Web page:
The renowned Dr. Buckingham presented a compelling and thorough overview of the history, present status, and future of insulin delivery systems. With respect to pens, Dr. Buckingham emphasized that the future of the market rides on the integration of insulin delivery with glucose information, noting that it doesn’t take much to transfer the technology given to pump users – bolus calculators and correction factors with insulin on board – to a display on a pen. Notably, Dr. Buckingham also argued that insulin sets are presently the “weak link” in insulin delivery, as sets remain relatively faulty and become occluded or result in unexplained hyperglycemia in many users. Dr. Buckingham noted that scarring and hyperpigmentation remain big problems at infusion sites as well. Finally, Dr. Buckingham focused on pump development, quickly reviewing the history of the market (even discussing the early DANA and APS systems!) before reviewing the Debiotech Jewel and Medtronic MiniMed 640G pumps, among others, that represent the future of the industry. He concluded by suggesting that the development of pumps with Bluetooth connectivity, integrated continuous glucose monitoring systems, and web connectivity for data sharing is a must-have as the industry looks to move toward the development of practical closed loop systems.

  • Referring to the development of pens, Dr. Buckingham noted that it “doesn’t take much” to integrate insulin delivery with more glucose information. He would like to see the technology given to pump users – bolus calculators and correction factors with insulin on board – displayed on a small screen on a pen. He referenced one product, approved in Europe, that is moving in this direction.
  • Infusion sets are the “weak link” in insulin delivery. Dr. Buckingham noted that we have developed decent technology for insulin delivery itself, but the issue is that patients are not necessarily getting the insulin. In particular, he cited data that 66% of patients using infusion sets suffer from occlusions or unexplained hyperglycemia. Given the disparity in approved duration of use for infusion sets (two to three days) and continuous glucose sensors (six to seven days), he also noted the limited period of an infusion set undermines the use of combination sets or patch pumps and sensors on a single platform.
  • Scarring and hyperpigmentation remain big problems at infusion sites. Dr. Buckingham reported that young patients often resort to using a sensor until failure, rather than obeying approval guidelines, in order to avoid the hassle of removing and replacing infusion sets.
    • In a small study performed by Dr. Buckingham examining infusion site failure, 64% of sites failed before seven days of wear and 30% of subjects suffered from hyperglycemia. This trial enrolled 20 subjects, ages 13-47, who all used Silhouette infusion sets filled with either Humalog or Novolog. They were asked to use the sets continuously for one week or until failure (identified via hyperglycemia). Based on these data, Dr. Buckingham emphasized the need for infusion sets approved for longer-term wear and noted that treatment of infusion site areas with hyaluronidase might offer a solution to improve insulin uptake.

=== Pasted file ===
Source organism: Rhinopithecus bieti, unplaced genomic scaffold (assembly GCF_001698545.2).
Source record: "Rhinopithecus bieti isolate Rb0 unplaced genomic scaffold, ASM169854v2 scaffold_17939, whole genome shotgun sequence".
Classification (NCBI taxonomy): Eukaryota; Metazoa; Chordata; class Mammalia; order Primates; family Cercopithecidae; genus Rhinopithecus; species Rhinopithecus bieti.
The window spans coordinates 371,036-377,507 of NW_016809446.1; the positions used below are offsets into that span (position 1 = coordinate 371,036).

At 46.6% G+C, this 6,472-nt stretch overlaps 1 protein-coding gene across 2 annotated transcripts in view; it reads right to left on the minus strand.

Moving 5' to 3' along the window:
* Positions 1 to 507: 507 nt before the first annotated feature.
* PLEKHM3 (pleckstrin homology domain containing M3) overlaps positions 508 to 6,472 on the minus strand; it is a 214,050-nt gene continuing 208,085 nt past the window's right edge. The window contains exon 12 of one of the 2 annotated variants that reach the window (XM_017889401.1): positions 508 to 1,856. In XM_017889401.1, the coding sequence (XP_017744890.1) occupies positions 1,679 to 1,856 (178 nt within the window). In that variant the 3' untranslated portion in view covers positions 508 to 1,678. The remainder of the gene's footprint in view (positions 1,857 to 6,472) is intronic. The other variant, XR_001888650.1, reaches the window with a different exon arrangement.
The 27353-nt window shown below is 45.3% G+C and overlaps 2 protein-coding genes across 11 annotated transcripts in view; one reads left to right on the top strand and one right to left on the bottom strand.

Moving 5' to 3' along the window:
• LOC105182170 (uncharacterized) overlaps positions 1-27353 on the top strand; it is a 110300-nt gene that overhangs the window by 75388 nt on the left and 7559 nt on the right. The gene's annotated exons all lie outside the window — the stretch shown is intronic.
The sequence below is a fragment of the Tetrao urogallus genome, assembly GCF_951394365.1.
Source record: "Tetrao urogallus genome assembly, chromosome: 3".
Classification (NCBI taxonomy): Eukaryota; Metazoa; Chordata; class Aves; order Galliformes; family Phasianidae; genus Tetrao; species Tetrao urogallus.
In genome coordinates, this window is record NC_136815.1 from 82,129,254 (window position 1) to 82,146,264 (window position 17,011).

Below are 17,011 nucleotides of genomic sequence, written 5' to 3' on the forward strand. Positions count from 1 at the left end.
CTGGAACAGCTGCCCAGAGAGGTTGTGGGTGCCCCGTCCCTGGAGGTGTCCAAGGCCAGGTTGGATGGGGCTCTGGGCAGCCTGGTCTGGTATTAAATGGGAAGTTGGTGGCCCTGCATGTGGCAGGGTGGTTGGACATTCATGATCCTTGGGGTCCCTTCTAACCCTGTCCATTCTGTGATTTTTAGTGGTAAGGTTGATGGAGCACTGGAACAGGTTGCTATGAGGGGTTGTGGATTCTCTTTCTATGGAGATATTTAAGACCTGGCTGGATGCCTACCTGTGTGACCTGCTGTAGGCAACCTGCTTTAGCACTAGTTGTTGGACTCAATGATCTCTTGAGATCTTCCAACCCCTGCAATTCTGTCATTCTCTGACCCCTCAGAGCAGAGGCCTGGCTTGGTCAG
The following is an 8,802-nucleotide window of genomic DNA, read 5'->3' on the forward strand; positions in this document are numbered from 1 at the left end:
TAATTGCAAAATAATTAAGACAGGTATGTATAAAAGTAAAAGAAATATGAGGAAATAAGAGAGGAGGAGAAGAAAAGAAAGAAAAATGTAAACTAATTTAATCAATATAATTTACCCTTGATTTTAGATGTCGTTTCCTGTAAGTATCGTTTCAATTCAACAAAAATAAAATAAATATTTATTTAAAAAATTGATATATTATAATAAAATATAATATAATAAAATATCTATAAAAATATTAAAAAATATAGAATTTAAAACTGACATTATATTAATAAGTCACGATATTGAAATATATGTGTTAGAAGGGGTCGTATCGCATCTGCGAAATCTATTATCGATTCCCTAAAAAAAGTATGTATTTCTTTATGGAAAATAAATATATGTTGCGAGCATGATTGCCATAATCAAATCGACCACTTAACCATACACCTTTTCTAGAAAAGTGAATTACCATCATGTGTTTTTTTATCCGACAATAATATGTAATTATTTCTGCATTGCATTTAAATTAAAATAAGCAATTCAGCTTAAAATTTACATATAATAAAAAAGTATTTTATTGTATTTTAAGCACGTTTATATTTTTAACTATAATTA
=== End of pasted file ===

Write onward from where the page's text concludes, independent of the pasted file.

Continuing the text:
• Of all the pumps he reviewed, Dr. Buckingham spent the most time discussing the Medtronic MiniMed 640G. This system features a new user interface, pump design, transmitter, an and the Enlite 3 sensor. Dr. Buckingham was impressed by the system’s predictive low glucose management algorithm, which anticipates blood glucose 30 minutes into the future and can suspend the delivery based upon that forecast. As of Medtronic’s last update, launch in the EU was expected by April 2015, while a US trial was just getting started (ClinicalTrials.gov Identifier: NCT02130284).
  • Dr. Buckingham drew attention to the integrated use of CGM, Bluetooth connectivity, and web connectivity as three important elements that must be incorporated into closed loop technology going forward. He also mentioned that it would be helpful, for the consumer and researcher, if common communication standards were established between devices.

Questions and Answers

Q: I was wondering whether you could speak to the using of plastic vs. glass reservoirs?

A: I don’t think that’s a big issue. We tested insulin coming out for a week, and we didn’t see any increased fibrillation. I don’t see any glass tubing coming out of a body in the future. That seems fragile to me. Alternatively, Ed Damiano was trying to use DMSO is his bi-hormonal system, but that’s toxic to a lot of chemicals in reservoirs.

Q: Could you speak about any studies on site failure? On subcutaneous failure and scaring related to that?

A: I’ve got an ongoing study regarding this issue, so I can’t speak to the results.

Comment: I have trouble with patients not inputting all their lows into their system. It would be helpful if we had pumps that mandate that data goes into the system.

A: The logic here escapes me. The FDA does not want us to have devices that can wirelessly transmit all the data to the cloud. You’re right that numbers sometimes get transposed. Patients don’t do it immediately. There are a lot of issues. Electronic meter transmission is important and should be done.

Q: Regarding site failure, it sounds like body fluids are coming back up into the catheter. Could we get a one-way valve?

A: You’re always on the innovative side.

Q: Are there any other ideas for improving infusion sets beside hyaluronidase?

A: You could co-infuse an anti-inflammatory. You could coat the infusion set with an anti-inflammatory. There are other ways to reduce inflammation, too. And also, the question is: How much of the inflammation is the material? We saw no difference in using a steel versus a Teflon catheter in our testing. And the inflammation may not be the insulin itself. It may be stabilizing agents that are in insulin. So I’m not sure where it’s coming from.